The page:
I was interested to see in the news this morning that taxidermy is considered very fashionable at the moment. The art of the taxidermist has of course been used to great effect by the artist Damien Hirst in the 1990s. More recently Kate Moss bought artist Polly Morgan’s work ‘To Every Seed His Own Body’, which features a mounted specimen of a blue tit on a prayer book.
Like many things, taxidermy never out of fashion at National Museums Liverpool. You can read more about the work that our staff do to preserve and display our important collections in the taxidermy department page on the website.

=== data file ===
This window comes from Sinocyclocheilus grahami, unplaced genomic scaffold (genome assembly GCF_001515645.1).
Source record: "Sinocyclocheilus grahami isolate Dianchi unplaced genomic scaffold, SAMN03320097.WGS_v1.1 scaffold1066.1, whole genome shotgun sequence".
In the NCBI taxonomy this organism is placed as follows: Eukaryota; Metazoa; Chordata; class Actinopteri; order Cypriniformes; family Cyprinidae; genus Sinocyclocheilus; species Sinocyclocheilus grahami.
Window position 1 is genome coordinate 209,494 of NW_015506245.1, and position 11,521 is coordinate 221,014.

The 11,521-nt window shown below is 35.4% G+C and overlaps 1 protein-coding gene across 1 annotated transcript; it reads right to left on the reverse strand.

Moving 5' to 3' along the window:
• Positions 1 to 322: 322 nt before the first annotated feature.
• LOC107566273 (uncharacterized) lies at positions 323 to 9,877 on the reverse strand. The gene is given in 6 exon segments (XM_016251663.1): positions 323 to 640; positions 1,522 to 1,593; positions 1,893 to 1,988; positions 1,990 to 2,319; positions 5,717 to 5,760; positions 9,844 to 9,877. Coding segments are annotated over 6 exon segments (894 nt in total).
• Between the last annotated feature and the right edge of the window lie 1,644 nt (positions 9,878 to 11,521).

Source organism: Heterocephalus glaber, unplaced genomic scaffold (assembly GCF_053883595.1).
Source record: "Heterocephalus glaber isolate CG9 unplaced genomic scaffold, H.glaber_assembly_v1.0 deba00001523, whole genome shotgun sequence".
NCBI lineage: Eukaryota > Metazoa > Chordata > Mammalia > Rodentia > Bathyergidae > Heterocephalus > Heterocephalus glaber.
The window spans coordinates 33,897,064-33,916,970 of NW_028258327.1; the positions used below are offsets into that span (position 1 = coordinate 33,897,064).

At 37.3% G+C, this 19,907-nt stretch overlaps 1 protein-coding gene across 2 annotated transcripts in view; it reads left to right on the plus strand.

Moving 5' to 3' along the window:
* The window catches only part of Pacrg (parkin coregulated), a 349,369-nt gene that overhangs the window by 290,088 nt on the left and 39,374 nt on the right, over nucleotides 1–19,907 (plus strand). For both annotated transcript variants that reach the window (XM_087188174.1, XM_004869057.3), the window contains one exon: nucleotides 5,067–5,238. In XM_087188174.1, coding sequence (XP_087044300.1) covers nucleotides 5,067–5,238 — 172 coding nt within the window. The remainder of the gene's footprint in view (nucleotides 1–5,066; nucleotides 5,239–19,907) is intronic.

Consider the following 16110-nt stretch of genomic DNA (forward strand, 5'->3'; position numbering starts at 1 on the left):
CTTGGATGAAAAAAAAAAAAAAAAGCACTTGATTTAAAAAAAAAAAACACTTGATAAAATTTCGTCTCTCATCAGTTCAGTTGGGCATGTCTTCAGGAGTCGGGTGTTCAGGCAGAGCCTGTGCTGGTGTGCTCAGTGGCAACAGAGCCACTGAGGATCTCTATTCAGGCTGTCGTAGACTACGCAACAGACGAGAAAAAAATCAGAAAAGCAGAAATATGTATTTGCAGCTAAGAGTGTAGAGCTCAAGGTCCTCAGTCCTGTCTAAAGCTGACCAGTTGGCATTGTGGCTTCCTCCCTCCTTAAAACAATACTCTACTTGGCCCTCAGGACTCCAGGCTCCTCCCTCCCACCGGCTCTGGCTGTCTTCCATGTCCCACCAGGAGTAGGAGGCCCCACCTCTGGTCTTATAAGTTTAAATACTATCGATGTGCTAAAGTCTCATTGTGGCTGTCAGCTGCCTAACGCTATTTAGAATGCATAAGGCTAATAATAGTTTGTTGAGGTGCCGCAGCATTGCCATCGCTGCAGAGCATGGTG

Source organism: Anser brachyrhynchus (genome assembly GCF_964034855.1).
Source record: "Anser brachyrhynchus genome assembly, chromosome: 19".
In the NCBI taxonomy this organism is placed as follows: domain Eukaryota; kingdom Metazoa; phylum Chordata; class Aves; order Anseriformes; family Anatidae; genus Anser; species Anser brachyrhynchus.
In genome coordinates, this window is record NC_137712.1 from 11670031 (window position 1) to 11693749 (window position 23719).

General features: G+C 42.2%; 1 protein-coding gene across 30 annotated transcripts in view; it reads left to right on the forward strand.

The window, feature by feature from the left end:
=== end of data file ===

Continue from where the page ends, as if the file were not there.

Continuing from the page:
Above is one of my favourite pictures from the department, showing taxidermist James Jackson with World Museum Liverpool’s mounted specimen of a Tarpon. The photo was taken a couple of years ago when the Tarpon had just been conserved after it had returned from a long term loan to Poole Aquarium. The specimen is a particularly large and good example of this species, also known as the Silver King, which can grow up to 8 foot long and weigh 300lbs. In the wild it is found in the warm coastal waters and estuaries of North and South America and on the other side of the Atlantic on the coast of West Africa. It is a popular sport fish and is much sought after by anglers because of its fighting capabilities and bony mouth, which makes it difficult to hook.
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